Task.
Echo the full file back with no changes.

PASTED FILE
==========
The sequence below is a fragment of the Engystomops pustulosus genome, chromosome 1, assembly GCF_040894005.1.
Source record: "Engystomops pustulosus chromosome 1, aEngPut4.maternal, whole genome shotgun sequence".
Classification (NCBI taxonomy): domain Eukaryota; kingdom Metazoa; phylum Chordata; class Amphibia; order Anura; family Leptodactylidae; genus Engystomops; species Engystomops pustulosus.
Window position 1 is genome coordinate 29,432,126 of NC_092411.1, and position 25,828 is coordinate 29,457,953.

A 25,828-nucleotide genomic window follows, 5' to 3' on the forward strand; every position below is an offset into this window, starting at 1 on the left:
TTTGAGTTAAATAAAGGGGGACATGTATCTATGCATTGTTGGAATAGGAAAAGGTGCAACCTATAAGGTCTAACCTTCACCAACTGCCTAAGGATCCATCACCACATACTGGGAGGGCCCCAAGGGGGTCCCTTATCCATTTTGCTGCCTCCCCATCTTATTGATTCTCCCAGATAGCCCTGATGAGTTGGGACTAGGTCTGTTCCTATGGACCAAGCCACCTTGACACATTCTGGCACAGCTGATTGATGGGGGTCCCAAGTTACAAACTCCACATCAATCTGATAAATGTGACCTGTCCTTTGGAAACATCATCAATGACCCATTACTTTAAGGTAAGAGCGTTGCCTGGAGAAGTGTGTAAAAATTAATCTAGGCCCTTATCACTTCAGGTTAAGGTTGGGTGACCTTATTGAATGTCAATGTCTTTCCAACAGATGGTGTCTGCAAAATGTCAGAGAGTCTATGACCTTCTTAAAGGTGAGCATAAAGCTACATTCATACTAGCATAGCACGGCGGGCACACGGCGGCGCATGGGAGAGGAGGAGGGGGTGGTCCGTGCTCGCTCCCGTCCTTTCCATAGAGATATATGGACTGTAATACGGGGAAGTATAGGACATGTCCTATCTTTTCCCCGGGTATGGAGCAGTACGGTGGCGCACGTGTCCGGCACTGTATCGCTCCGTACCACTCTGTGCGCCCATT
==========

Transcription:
The sequence below is a fragment of the Engystomops pustulosus genome, chromosome 1, assembly GCF_040894005.1.
Source record: "Engystomops pustulosus chromosome 1, aEngPut4.maternal, whole genome shotgun sequence".
Classification (NCBI taxonomy): domain Eukaryota; kingdom Metazoa; phylum Chordata; class Amphibia; order Anura; family Leptodactylidae; genus Engystomops; species Engystomops pustulosus.
Window position 1 is genome coordinate 29,432,126 of NC_092411.1, and position 25,828 is coordinate 29,457,953.

A 25,828-nucleotide genomic window follows, 5' to 3' on the forward strand; every position below is an offset into this window, starting at 1 on the left:
TTTGAGTTAAATAAAGGGGGACATGTATCTATGCATTGTTGGAATAGGAAAAGGTGCAACCTATAAGGTCTAACCTTCACCAACTGCCTAAGGATCCATCACCACATACTGGGAGGGCCCCAAGGGGGTCCCTTATCCATTTTGCTGCCTCCCCATCTTATTGATTCTCCCAGATAGCCCTGATGAGTTGGGACTAGGTCTGTTCCTATGGACCAAGCCACCTTGACACATTCTGGCACAGCTGATTGATGGGGGTCCCAAGTTACAAACTCCACATCAATCTGATAAATGTGACCTGTCCTTTGGAAACATCATCAATGACCCATTACTTTAAGGTAAGAGCGTTGCCTGGAGAAGTGTGTAAAAATTAATCTAGGCCCTTATCACTTCAGGTTAAGGTTGGGTGACCTTATTGAATGTCAATGTCTTTCCAACAGATGGTGTCTGCAAAATGTCAGAGAGTCTATGACCTTCTTAAAGGTGAGCATAAAGCTACATTCATACTAGCATAGCACGGCGGGCACACGGCGGCGCATGGGAGAGGAGGAGGGGGTGGTCCGTGCTCGCTCCCGTCCTTTCCATAGAGATATATGGACTGTAATACGGGGAAGTATAGGACATGTCCTATCTTTTCCCCGGGTATGGAGCAGTACGGTGGCGCACGTGTCCGGCACTGTATCGCTCCGTACCACTCTGTGCGCCCATT